"The only way that people buy into [Immigration and Customs Enforcement] is when they . . . have input into the process," Kenney - who had promised to rescind his predecessor's eleventh-hour order on his first day in office - said at a signing ceremony where immigrant-rights activists cheered.

Kenney said he had spoken with Homeland Security Secretary Jeh Johnson, who is promoting "Priority Enforcement," a replacement for "Secure Communities," an ICE program that has been rejected by immigrant groups and dozens of municipalities, including Philadelphia, as overly aggressive.

Kenney said Johnson will send ICE representatives to Philadelphia to brief immigration stakeholders on the new program and try to explain why it does not have the shortcomings of Secure Communities.

"But until that happens," he said, "we are going back to our old situation," which, between April 2014 and late last month, barred police and prison officials from telling ICE agents about an undocumented prisoner's pending release unless the person was convicted of a violent felony and ICE's request was supported by a warrant.


Original source: Philly.com
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Mummers open up parade to ethnic organizations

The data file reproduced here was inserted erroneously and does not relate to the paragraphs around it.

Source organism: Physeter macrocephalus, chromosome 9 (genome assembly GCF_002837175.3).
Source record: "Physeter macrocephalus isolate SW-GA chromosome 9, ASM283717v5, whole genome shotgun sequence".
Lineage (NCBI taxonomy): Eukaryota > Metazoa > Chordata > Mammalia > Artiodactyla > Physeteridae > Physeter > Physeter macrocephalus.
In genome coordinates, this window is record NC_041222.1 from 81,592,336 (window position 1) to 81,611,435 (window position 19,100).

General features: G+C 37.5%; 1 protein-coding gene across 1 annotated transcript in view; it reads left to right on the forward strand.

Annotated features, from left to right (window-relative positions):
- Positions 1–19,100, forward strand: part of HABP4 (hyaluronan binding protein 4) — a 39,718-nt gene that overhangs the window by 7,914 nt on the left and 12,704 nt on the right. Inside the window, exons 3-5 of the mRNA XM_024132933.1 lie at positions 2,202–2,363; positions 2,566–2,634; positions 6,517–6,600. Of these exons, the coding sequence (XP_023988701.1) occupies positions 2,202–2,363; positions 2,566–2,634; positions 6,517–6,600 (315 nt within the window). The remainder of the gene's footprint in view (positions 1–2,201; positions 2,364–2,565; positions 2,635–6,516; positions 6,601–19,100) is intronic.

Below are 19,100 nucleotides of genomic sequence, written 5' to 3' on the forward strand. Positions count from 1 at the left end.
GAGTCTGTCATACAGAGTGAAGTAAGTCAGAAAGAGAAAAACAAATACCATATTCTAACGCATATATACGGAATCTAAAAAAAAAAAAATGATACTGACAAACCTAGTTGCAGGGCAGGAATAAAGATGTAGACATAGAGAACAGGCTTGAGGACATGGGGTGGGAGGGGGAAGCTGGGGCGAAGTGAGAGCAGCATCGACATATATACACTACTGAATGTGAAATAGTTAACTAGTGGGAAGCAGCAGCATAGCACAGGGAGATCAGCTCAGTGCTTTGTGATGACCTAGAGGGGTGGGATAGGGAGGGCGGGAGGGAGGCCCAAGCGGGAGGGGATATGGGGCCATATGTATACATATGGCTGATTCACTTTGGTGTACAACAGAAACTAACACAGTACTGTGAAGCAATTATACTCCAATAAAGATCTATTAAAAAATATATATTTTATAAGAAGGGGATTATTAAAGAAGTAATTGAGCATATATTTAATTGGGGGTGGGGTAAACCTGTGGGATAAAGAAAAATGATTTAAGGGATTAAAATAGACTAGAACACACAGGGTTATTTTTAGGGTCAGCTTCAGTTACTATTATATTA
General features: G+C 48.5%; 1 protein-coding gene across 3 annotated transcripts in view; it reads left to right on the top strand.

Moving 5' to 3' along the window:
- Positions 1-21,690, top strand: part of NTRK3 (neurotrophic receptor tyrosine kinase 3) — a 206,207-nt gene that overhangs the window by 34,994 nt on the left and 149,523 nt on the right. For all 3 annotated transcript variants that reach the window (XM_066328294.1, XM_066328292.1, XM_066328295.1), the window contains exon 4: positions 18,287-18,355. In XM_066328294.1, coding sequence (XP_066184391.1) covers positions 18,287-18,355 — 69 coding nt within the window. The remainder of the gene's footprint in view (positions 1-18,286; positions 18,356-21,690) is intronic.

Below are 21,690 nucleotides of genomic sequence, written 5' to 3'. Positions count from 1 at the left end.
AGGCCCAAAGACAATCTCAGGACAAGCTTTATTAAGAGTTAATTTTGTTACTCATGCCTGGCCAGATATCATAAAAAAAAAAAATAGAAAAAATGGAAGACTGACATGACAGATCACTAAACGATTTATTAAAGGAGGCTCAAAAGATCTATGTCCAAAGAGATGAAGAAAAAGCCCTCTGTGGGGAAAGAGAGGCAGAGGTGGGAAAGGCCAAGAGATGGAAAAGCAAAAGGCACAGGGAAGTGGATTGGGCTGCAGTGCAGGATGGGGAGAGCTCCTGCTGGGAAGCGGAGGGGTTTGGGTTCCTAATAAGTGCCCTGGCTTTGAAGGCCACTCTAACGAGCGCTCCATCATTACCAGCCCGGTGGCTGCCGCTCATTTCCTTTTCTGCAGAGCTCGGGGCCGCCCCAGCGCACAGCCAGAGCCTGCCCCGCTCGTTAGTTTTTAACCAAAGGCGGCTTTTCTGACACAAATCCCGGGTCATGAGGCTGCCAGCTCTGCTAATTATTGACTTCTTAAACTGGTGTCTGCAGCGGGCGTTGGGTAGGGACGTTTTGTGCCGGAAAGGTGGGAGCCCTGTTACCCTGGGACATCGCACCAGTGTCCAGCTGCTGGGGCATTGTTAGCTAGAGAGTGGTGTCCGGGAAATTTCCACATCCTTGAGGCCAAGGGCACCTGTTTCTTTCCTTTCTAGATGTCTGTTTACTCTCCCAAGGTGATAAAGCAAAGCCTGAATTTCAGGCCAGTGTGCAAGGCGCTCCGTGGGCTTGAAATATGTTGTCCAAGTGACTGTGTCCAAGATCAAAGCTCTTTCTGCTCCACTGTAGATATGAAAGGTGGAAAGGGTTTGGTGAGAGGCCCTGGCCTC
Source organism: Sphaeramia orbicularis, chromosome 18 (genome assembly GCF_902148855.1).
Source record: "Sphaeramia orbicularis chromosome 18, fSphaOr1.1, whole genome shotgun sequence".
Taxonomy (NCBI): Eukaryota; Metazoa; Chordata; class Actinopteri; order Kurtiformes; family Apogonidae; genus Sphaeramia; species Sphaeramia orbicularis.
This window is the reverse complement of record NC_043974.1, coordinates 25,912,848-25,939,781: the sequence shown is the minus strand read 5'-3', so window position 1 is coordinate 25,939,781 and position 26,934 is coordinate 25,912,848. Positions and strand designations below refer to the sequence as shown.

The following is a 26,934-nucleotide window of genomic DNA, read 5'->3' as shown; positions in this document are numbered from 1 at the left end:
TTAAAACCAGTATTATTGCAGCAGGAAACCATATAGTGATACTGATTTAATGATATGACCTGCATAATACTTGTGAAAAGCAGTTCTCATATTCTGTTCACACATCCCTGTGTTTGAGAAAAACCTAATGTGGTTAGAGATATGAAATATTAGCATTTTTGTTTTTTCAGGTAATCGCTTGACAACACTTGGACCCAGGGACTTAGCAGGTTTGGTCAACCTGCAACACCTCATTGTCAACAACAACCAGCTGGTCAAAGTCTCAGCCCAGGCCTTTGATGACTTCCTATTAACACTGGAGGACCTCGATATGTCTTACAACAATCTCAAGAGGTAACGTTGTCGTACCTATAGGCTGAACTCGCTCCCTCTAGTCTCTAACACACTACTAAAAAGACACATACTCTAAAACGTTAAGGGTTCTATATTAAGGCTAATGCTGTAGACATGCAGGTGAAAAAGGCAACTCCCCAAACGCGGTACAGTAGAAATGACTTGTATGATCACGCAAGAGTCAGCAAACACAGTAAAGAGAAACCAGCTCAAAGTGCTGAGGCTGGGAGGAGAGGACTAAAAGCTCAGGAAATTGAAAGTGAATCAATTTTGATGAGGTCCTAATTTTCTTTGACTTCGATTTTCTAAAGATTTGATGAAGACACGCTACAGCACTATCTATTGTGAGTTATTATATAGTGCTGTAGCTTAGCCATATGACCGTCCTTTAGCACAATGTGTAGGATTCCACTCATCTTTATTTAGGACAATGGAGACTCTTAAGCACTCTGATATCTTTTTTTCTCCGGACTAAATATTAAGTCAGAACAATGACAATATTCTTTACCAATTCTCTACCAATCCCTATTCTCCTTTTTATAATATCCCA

The Mummers have long faced criticism for their insularity, but now they're opening up the parade to a more diverse stable of troupes.

The Mummers Parade, a long-running and extravagant Philadelphia New Year's celebration that has faced criticism for its lack of diversity and racial insensitivity, will welcome performances by ethnic groups for the first time this year, organizers said.

The change will help ensure the 115-year-old tradition — often called the city's version of Mardi Gras — continues and thrives, Mummers spokesman George Badey said.

Among the new participants is the San Mateo Carnavalero, a Mexican heritage organization.

"The Mummers aren't being dragged kicking and screaming into this," Badey said Tuesday. "The Mummers are full partners in this quest to make the parade more diverse."


Original source: The Associated Press via The New York Times